The chapter discusses soil organic matter (SOM) dynamics. The factors and processes that affect SOM pool and depletion include climate, soil, aggregation and erosion. Anthropogenic perturbations like land use change can easily disturb the soil equilibrium. It is estimated that 54 Pg is lost in...

  • Spatial variability of nutrient stocks in the humus and soils of a forest massif (Foug?res, France). Arnaud Legout; Christian Walter; Claude Nys // Annals of Forest Science (EDP Sciences);Jan2008, Vol. 65 Issue 1, p108 

    In this study, the spatial distribution of nutrient stocks (K, Ca, Mg and P) was examined in humus and soils at the forest massif scale (Foug?res forest, France). A random stratified sampling plan including 100 sampling points was used and three potential variation factors of nutrient stocks...

  • Net microbial amino sugar accumulation process in soil as influenced by different plant material inputs. Xudong Zhang; Teri Balser // Biology & Fertility of Soils;Oct2007, Vol. 44 Issue 1, p1 

    Abstract  Identifying the impact of plant material inputs on soil amino sugar synthesis may advance our knowledge of microbial transformation processes in soils. In a 12-week laboratory microcosm incubation, 1, 2, 4, and 6% (w/w) soybean leaf or maize stalk were initially added...

  • Investigations of Some Structural Properties of Humic Substances by Fluorescence Quenching. Kenworthy, I. P.; Hayes, M. H. B. // Humic Substances, Peats & Sludges;1997, p39 

    Humic substances (HS) were sequentially and exhaustively isolated from a podzolic Ao horizon. The sequence of solvents used was distilled water, sodium pyrophosphate (Pyro, 0.1M, pH 7), Pyro (0.1M, pH 10.6), and a sodium hydroxide (0.1M)/Pyro (0.1) mixture (pH 12.6) Isolates were fractionated...

  • Natural Abundances of 13C in Soils and Waters. Clapp, C. E.; Layese, M. F.; Hayes, M. H. B.; Huggins, D. R.; Alimaras, R. R. // Humic Substances, Peats & Sludges;1997, p158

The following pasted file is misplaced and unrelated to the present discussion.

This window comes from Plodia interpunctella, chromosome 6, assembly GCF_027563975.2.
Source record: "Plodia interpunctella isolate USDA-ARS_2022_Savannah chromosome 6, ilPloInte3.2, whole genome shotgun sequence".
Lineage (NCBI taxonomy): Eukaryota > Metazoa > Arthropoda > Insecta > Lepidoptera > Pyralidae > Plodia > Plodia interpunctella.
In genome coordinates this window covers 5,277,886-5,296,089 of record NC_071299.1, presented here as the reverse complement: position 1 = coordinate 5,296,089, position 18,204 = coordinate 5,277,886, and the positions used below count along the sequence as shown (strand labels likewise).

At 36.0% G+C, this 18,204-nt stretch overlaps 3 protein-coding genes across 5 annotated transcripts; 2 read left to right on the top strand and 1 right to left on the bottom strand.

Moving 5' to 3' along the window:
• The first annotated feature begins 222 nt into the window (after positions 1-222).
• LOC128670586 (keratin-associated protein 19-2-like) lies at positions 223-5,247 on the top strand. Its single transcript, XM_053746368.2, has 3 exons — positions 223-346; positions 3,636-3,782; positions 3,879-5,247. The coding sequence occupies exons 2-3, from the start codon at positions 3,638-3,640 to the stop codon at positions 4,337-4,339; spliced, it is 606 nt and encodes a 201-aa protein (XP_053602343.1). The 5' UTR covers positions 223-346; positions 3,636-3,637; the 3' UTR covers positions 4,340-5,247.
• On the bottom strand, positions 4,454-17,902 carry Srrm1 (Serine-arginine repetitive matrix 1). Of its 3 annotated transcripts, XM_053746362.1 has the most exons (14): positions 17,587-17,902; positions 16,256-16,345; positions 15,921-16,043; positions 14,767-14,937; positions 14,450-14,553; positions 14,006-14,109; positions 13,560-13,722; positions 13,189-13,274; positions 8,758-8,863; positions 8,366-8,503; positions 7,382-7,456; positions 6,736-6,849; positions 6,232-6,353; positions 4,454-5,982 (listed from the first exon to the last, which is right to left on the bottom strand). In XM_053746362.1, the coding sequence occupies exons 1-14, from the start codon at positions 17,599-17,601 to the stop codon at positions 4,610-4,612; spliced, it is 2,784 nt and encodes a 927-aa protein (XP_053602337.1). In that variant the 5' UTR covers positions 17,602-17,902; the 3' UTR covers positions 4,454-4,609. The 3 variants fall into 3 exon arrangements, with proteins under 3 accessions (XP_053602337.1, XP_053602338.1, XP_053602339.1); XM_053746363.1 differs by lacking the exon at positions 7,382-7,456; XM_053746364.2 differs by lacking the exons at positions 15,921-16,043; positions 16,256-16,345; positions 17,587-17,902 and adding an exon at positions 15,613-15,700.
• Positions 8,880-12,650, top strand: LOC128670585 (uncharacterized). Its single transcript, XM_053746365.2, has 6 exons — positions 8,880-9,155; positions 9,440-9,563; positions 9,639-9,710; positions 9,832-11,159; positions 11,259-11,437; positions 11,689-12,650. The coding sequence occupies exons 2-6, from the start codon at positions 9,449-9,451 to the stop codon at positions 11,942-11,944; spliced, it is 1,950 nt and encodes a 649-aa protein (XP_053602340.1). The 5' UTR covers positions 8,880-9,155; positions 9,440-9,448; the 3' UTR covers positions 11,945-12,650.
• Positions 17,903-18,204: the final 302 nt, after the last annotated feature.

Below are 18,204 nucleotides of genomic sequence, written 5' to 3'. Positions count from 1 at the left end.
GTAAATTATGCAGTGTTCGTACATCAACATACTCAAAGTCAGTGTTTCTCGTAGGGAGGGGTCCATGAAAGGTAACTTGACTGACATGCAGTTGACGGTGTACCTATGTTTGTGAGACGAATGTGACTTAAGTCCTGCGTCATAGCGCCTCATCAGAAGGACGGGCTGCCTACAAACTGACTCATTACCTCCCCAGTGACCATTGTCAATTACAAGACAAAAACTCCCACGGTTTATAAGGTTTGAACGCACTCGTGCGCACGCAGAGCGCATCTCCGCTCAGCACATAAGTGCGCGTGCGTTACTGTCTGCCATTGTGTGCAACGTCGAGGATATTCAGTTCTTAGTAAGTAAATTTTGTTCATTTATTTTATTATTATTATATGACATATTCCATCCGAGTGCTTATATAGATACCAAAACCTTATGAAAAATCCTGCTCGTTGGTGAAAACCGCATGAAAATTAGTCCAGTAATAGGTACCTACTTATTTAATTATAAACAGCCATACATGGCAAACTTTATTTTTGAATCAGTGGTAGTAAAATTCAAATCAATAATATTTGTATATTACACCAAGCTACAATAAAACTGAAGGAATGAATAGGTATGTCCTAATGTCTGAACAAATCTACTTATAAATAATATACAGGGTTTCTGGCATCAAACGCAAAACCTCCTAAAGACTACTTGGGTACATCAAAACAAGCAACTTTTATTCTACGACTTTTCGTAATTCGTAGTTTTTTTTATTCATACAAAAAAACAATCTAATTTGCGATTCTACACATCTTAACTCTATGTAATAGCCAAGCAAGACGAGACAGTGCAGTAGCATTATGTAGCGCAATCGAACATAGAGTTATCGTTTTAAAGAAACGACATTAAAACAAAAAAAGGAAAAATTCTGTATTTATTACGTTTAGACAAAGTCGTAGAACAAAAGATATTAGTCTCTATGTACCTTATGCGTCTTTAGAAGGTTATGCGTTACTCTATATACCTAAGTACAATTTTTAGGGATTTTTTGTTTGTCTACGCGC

The δ13C values of soils and humic substances derived from soils, peats, coals, and different waters (soil waters, surface waters, streams, rivers, lakes and an ocean sample) are presented. In addition, data are given that involve soil from an 11 -year experiment on com (Zea mays L.)/soybean...

  • Section 1 : Compositions and Aspects of the Structures of Humic Substances.  // Humic Substances, Peats & Sludges;1997, p1 

    The article introduces several studies concerning the compositions and aspects of the structures of humic substances. There is a discussion on the procedures for isolation and fractionation of humic substances from soils and water. McPhail and Cheshire have described a use of electron spin...

  • Emerging Concepts of the Compositions and Structures of Humic Substances. Hayes, M. H. B. // Humic Substances, Peats & Sludges;1997, p3 

    The innate compositional and structural complexities of humic substances have delayed our awareness of a detailed understanding of the mechanisms by which these operate in soil and water environments. The development of advanced scientific instrumentation, especially in the area of spectroscopy,...

  • Humic Substances from Interment Sites I. Isolation and Characterization. Hayes, M. H. B.; Stewart, Lorraine J.; Bethel, P. // Humic Substances, Peats & Sludges;1997, p136 

    Humic (HA) and fulvic (FA) acid fractions were isolated from grave sites in the Anglo-Saxon burial site at Sutton Hoo using neutral salt (pyrophosphate), base (NaOH), and acidified organic (dimethylsulphoxide/HCl) solvent systems. Properties, such as elemental, sugar, and amino acid...


Read the Article


Sorry, but this item is not currently available from your library.

Try another library?
Sign out of this library

Other Topics